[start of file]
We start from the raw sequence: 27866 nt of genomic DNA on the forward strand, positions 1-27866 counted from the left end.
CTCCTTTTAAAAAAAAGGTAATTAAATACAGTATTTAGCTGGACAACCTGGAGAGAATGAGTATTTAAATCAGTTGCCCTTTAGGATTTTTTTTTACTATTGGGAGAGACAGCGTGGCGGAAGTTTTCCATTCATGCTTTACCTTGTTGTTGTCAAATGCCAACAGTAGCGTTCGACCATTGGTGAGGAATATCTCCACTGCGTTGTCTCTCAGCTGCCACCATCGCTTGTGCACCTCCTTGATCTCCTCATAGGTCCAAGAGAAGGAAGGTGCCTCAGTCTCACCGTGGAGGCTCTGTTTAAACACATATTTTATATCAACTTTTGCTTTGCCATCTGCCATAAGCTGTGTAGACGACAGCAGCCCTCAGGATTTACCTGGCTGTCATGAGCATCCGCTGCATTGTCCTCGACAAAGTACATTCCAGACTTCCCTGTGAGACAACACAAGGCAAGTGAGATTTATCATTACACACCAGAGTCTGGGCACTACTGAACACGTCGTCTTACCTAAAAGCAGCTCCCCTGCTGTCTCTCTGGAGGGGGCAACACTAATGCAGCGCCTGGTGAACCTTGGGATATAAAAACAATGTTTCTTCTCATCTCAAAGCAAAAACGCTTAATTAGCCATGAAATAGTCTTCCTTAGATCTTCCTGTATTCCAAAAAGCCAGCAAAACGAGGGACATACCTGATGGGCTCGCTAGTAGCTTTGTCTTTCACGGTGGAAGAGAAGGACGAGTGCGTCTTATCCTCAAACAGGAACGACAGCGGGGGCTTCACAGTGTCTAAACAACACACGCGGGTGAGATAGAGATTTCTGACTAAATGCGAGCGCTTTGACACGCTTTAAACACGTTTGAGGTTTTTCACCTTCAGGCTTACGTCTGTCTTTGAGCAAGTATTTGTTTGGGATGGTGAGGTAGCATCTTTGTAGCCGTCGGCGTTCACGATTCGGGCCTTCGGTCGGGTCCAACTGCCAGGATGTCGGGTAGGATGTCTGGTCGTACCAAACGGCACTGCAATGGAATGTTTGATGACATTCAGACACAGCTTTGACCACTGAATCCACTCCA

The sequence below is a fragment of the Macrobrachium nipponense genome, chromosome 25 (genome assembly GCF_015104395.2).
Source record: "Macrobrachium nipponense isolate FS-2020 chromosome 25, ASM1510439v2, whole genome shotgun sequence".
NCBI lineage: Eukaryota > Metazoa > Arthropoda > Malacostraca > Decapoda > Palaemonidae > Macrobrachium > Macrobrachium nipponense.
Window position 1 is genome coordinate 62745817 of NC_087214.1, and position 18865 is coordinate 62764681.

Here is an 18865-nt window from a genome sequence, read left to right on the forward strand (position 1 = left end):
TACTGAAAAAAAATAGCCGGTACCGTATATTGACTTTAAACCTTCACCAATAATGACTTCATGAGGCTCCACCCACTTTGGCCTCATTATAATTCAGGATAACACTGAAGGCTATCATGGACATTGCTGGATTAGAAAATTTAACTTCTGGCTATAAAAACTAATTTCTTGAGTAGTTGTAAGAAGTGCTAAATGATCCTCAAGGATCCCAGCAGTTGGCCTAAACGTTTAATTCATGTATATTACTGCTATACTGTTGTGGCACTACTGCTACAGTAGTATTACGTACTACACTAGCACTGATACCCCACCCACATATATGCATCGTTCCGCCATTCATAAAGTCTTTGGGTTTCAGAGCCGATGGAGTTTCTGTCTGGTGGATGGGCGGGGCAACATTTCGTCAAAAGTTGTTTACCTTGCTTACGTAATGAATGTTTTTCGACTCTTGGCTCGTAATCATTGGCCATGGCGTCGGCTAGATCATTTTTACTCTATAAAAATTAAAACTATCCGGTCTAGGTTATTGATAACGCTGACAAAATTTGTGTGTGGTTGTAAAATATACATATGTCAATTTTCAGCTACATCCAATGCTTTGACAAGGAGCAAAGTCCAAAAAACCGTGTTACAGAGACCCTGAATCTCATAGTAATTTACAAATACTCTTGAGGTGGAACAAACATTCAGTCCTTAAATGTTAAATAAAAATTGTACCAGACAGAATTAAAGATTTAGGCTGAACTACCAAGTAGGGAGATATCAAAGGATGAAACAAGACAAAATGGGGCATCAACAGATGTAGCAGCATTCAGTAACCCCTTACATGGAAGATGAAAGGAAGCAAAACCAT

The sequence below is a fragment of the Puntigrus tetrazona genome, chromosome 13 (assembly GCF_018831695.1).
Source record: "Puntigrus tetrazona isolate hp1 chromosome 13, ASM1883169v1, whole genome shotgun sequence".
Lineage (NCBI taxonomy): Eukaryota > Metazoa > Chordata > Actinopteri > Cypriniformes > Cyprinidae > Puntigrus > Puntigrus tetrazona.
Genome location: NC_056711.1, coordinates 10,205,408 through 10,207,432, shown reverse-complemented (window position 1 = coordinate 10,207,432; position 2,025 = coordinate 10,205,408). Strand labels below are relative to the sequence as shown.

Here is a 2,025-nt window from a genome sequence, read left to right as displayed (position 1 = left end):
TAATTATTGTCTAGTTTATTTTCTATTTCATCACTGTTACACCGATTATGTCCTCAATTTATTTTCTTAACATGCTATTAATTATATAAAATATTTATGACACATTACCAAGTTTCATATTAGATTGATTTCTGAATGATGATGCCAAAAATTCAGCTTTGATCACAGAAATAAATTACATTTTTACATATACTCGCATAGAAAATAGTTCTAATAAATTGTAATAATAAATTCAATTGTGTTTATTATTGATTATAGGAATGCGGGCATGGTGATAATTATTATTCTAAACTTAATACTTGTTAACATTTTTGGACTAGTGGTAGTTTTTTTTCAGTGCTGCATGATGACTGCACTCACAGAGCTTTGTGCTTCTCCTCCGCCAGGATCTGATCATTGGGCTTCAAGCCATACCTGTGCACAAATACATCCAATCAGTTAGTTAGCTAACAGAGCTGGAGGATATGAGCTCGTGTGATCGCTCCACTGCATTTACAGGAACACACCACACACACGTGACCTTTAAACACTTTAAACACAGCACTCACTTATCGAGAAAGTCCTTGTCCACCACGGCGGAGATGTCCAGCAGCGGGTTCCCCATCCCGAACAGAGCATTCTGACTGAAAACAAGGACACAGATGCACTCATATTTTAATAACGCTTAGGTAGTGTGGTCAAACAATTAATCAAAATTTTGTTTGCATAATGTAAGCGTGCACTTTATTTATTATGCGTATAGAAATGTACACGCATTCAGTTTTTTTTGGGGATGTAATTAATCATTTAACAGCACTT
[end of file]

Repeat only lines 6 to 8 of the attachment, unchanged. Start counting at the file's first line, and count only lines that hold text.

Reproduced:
Window position 1 is genome coordinate 62745817 of NC_087214.1, and position 18865 is coordinate 62764681.

Here is an 18865-nt window from a genome sequence, read left to right on the forward strand (position 1 = left end):
TACTGAAAAAAAATAGCCGGTACCGTATATTGACTTTAAACCTTCACCAATAATGACTTCATGAGGCTCCACCCACTTTGGCCTCATTATAATTCAGGATAACACTGAAGGCTATCATGGACATTGCTGGATTAGAAAATTTAACTTCTGGCTATAAAAACTAATTTCTTGAGTAGTTGTAAGAAGTGCTAAATGATCCTCAAGGATCCCAGCAGTTGGCCTAAACGTTTAATTCATGTATATTACTGCTATACTGTTGTGGCACTACTGCTACAGTAGTATTACGTACTACACTAGCACTGATACCCCACCCACATATATGCATCGTTCCGCCATTCATAAAGTCTTTGGGTTTCAGAGCCGATGGAGTTTCTGTCTGGTGGATGGGCGGGGCAACATTTCGTCAAAAGTTGTTTACCTTGCTTACGTAATGAATGTTTTTCGACTCTTGGCTCGTAATCATTGGCCATGGCGTCGGCTAGATCATTTTTACTCTATAAAAATTAAAACTATCCGGTCTAGGTTATTGATAACGCTGACAAAATTTGTGTGTGGTTGTAAAATATACATATGTCAATTTTCAGCTACATCCAATGCTTTGACAAGGAGCAAAGTCCAAAAAACCGTGTTACAGAGACCCTGAATCTCATAGTAATTTACAAATACTCTTGAGGTGGAACAAACATTCAGTCCTTAAATGTTAAATAAAAATTGTACCAGACAGAATTAAAGATTTAGGCTGAACTACCAAGTAGGGAGATATCAAAGGATGAAACAAGACAAAATGGGGCATCAACAGATGTAGCAGCATTCAGTAACCCCTTACATGGAAGATGAAAGGAAGCAAAACCAT